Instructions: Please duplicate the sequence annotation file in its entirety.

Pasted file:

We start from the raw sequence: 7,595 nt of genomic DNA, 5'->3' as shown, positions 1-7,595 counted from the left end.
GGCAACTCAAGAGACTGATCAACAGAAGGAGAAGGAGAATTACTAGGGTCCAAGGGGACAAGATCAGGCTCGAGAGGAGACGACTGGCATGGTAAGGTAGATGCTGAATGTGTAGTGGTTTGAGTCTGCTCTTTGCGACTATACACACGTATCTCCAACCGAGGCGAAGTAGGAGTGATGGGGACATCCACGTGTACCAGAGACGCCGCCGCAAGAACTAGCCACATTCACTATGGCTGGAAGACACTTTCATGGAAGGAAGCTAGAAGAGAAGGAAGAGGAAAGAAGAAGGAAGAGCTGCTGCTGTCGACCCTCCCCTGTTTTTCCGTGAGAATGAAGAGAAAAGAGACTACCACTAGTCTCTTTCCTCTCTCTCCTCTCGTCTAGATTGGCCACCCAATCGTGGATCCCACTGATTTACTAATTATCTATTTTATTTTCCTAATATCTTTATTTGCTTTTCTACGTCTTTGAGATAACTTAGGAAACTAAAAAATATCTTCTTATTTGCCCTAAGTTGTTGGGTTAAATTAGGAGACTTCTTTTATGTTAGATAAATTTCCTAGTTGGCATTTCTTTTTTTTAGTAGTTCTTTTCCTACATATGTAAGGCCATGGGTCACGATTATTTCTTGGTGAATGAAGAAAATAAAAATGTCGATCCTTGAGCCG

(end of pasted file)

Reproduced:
We start from the raw sequence: 7,595 nt of genomic DNA, 5'->3' as shown, positions 1-7,595 counted from the left end.
GGCAACTCAAGAGACTGATCAACAGAAGGAGAAGGAGAATTACTAGGGTCCAAGGGGACAAGATCAGGCTCGAGAGGAGACGACTGGCATGGTAAGGTAGATGCTGAATGTGTAGTGGTTTGAGTCTGCTCTTTGCGACTATACACACGTATCTCCAACCGAGGCGAAGTAGGAGTGATGGGGACATCCACGTGTACCAGAGACGCCGCCGCAAGAACTAGCCACATTCACTATGGCTGGAAGACACTTTCATGGAAGGAAGCTAGAAGAGAAGGAAGAGGAAAGAAGAAGGAAGAGCTGCTGCTGTCGACCCTCCCCTGTTTTTCCGTGAGAATGAAGAGAAAAGAGACTACCACTAGTCTCTTTCCTCTCTCTCCTCTCGTCTAGATTGGCCACCCAATCGTGGATCCCACTGATTTACTAATTATCTATTTTATTTTCCTAATATCTTTATTTGCTTTTCTACGTCTTTGAGATAACTTAGGAAACTAAAAAATATCTTCTTATTTGCCCTAAGTTGTTGGGTTAAATTAGGAGACTTCTTTTATGTTAGATAAATTTCCTAGTTGGCATTTCTTTTTTTTAGTAGTTCTTTTCCTACATATGTAAGGCCATGGGTCACGATTATTTCTTGGTGAATGAAGAAAATAAAAATGTCGATCCTTGAGCCG